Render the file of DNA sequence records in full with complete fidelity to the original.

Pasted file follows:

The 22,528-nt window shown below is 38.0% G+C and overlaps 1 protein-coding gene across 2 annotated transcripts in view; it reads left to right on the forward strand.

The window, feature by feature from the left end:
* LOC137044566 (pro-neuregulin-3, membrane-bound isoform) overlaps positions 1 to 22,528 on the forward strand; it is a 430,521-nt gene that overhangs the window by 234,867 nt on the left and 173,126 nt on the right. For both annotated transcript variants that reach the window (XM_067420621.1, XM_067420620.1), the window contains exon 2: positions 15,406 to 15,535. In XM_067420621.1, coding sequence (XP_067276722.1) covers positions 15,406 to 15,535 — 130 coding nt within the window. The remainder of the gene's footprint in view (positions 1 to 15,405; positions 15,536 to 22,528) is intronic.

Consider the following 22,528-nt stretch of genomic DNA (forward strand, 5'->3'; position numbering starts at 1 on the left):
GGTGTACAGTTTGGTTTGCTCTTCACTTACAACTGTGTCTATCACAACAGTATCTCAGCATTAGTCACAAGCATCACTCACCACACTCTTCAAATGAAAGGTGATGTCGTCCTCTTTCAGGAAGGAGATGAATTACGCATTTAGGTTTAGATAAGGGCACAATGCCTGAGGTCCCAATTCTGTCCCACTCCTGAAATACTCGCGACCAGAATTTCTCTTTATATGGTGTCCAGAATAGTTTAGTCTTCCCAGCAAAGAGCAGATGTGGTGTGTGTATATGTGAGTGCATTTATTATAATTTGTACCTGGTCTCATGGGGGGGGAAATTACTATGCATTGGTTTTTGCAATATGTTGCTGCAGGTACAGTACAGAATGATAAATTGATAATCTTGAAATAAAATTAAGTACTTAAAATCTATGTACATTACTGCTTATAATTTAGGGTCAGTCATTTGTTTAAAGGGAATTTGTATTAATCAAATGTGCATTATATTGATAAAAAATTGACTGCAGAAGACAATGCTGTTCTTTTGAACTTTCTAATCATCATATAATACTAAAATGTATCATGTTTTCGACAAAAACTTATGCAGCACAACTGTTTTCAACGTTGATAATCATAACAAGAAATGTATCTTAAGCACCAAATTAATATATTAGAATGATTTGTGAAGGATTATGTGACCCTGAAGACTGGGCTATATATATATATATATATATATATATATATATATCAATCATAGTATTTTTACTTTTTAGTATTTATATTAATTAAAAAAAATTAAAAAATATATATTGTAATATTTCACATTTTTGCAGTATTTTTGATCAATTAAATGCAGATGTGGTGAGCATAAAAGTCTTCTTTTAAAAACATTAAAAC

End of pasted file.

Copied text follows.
The 22,528-nt window shown below is 38.0% G+C and overlaps 1 protein-coding gene across 2 annotated transcripts in view; it reads left to right on the forward strand.

The window, feature by feature from the left end:
* LOC137044566 (pro-neuregulin-3, membrane-bound isoform) overlaps positions 1 to 22,528 on the forward strand; it is a 430,521-nt gene that overhangs the window by 234,867 nt on the left and 173,126 nt on the right. For both annotated transcript variants that reach the window (XM_067420621.1, XM_067420620.1), the window contains exon 2: positions 15,406 to 15,535. In XM_067420621.1, coding sequence (XP_067276722.1) covers positions 15,406 to 15,535 — 130 coding nt within the window. The remainder of the gene's footprint in view (positions 1 to 15,405; positions 15,536 to 22,528) is intronic.

Consider the following 22,528-nt stretch of genomic DNA (forward strand, 5'->3'; position numbering starts at 1 on the left):
GGTGTACAGTTTGGTTTGCTCTTCACTTACAACTGTGTCTATCACAACAGTATCTCAGCATTAGTCACAAGCATCACTCACCACACTCTTCAAATGAAAGGTGATGTCGTCCTCTTTCAGGAAGGAGATGAATTACGCATTTAGGTTTAGATAAGGGCACAATGCCTGAGGTCCCAATTCTGTCCCACTCCTGAAATACTCGCGACCAGAATTTCTCTTTATATGGTGTCCAGAATAGTTTAGTCTTCCCAGCAAAGAGCAGATGTGGTGTGTGTATATGTGAGTGCATTTATTATAATTTGTACCTGGTCTCATGGGGGGGGAAATTACTATGCATTGGTTTTTGCAATATGTTGCTGCAGGTACAGTACAGAATGATAAATTGATAATCTTGAAATAAAATTAAGTACTTAAAATCTATGTACATTACTGCTTATAATTTAGGGTCAGTCATTTGTTTAAAGGGAATTTGTATTAATCAAATGTGCATTATATTGATAAAAAATTGACTGCAGAAGACAATGCTGTTCTTTTGAACTTTCTAATCATCATATAATACTAAAATGTATCATGTTTTCGACAAAAACTTATGCAGCACAACTGTTTTCAACGTTGATAATCATAACAAGAAATGTATCTTAAGCACCAAATTAATATATTAGAATGATTTGTGAAGGATTATGTGACCCTGAAGACTGGGCTATATATATATATATATATATATATATATATATATCAATCATAGTATTTTTACTTTTTAGTATTTATATTAATTAAAAAAAATTAAAAAATATATATTGTAATATTTCACATTTTTGCAGTATTTTTGATCAATTAAATGCAGATGTGGTGAGCATAAAAGTCTTCTTTTAAAAACATTAAAAC